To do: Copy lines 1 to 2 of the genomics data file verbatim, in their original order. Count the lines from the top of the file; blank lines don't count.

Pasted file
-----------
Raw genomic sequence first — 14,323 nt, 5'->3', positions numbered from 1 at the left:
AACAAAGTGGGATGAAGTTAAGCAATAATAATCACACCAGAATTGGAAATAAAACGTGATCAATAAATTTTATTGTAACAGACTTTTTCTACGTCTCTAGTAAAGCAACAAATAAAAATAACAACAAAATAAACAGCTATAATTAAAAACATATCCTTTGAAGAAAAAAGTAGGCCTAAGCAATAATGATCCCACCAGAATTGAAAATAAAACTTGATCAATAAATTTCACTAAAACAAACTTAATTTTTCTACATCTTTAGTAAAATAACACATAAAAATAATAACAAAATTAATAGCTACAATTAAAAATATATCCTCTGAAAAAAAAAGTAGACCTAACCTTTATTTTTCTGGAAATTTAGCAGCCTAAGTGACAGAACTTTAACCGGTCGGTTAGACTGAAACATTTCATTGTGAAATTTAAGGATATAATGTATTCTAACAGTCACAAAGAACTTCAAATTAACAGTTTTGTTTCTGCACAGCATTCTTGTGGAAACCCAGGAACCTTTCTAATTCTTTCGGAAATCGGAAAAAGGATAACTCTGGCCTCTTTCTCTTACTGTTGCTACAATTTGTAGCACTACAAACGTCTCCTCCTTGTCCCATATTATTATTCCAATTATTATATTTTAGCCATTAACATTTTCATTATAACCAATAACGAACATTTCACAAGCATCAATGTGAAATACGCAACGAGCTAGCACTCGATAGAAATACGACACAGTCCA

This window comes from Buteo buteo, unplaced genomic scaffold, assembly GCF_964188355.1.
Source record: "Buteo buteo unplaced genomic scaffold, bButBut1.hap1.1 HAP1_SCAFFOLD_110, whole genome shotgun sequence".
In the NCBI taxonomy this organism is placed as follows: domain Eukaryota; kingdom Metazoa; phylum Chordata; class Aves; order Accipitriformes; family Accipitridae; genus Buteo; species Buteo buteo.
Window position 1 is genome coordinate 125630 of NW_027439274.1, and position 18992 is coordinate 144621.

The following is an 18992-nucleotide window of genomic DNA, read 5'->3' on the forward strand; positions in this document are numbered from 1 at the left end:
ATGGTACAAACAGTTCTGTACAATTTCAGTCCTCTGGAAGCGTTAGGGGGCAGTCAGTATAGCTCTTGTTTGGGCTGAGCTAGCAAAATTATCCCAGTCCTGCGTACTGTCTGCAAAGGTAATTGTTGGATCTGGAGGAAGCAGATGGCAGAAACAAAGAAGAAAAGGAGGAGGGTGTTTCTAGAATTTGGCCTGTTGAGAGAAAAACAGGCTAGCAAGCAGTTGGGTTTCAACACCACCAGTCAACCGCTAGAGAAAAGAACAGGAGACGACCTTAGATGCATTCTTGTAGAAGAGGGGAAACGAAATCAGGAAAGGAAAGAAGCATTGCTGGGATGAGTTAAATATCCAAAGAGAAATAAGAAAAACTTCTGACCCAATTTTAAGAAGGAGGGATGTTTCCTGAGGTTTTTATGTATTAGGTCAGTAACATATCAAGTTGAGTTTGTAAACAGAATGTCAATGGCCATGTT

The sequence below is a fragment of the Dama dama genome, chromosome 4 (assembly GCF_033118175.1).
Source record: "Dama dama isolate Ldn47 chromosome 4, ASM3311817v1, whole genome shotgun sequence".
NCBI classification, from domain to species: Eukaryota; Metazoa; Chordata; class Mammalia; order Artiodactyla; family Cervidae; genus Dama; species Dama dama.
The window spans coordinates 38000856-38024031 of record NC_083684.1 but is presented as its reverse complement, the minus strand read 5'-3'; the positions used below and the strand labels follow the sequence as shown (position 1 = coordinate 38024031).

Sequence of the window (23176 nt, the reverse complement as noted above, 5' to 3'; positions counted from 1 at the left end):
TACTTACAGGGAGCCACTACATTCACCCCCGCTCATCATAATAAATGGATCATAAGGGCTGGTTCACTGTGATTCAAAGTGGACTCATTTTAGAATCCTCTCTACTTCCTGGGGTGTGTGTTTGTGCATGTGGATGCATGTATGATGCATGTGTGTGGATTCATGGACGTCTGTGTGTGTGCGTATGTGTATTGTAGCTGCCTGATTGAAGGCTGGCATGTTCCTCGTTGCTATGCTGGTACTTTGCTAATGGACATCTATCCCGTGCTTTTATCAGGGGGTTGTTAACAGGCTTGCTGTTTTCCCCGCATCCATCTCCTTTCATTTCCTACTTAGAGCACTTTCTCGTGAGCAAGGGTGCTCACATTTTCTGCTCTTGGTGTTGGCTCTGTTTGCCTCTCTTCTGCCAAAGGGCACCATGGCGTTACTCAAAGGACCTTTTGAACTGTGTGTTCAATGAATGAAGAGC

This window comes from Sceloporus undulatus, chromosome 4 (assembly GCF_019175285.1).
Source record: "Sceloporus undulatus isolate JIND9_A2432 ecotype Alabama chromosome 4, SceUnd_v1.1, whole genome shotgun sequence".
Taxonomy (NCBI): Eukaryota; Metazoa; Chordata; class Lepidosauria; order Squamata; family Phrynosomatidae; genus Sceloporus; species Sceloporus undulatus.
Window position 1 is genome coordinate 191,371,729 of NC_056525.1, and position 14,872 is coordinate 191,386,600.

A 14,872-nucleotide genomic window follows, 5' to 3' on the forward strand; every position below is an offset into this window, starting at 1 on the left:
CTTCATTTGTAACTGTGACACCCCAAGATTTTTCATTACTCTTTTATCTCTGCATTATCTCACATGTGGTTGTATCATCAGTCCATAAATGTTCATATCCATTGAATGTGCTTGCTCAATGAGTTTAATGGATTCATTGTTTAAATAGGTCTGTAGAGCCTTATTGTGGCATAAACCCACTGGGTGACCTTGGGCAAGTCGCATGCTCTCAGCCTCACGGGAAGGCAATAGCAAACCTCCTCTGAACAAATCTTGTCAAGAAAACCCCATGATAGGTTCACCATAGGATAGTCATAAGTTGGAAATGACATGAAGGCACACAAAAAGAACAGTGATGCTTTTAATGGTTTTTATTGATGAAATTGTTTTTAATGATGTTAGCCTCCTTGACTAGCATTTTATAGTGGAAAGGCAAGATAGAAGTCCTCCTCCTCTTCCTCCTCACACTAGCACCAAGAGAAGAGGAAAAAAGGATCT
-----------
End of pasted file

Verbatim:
Raw genomic sequence first — 14,323 nt, 5'->3', positions numbered from 1 at the left:
AACAAAGTGGGATGAAGTTAAGCAATAATAATCACACCAGAATTGGAAATAAAACGTGATCAATAAATTTTATTGTAACAGACTTTTTCTACGTCTCTAGTAAAGCAACAAATAAAAATAACAACAAAATAAACAGCTATAATTAAAAACATATCCTTTGAAGAAAAAAGTAGGCCTAAGCAATAATGATCCCACCAGAATTGAAAATAAAACTTGATCAATAAATTTCACTAAAACAAACTTAATTTTTCTACATCTTTAGTAAAATAACACATAAAAATAATAACAAAATTAATAGCTACAATTAAAAATATATCCTCTGAAAAAAAAAGTAGACCTAACCTTTATTTTTCTGGAAATTTAGCAGCCTAAGTGACAGAACTTTAACCGGTCGGTTAGACTGAAACATTTCATTGTGAAATTTAAGGATATAATGTATTCTAACAGTCACAAAGAACTTCAAATTAACAGTTTTGTTTCTGCACAGCATTCTTGTGGAAACCCAGGAACCTTTCTAATTCTTTCGGAAATCGGAAAAAGGATAACTCTGGCCTCTTTCTCTTACTGTTGCTACAATTTGTAGCACTACAAACGTCTCCTCCTTGTCCCATATTATTATTCCAATTATTATATTTTAGCCATTAACATTTTCATTATAACCAATAACGAACATTTCACAAGCATCAATGTGAAATACGCAACGAGCTAGCACTCGATAGAAATACGACACAGTCCA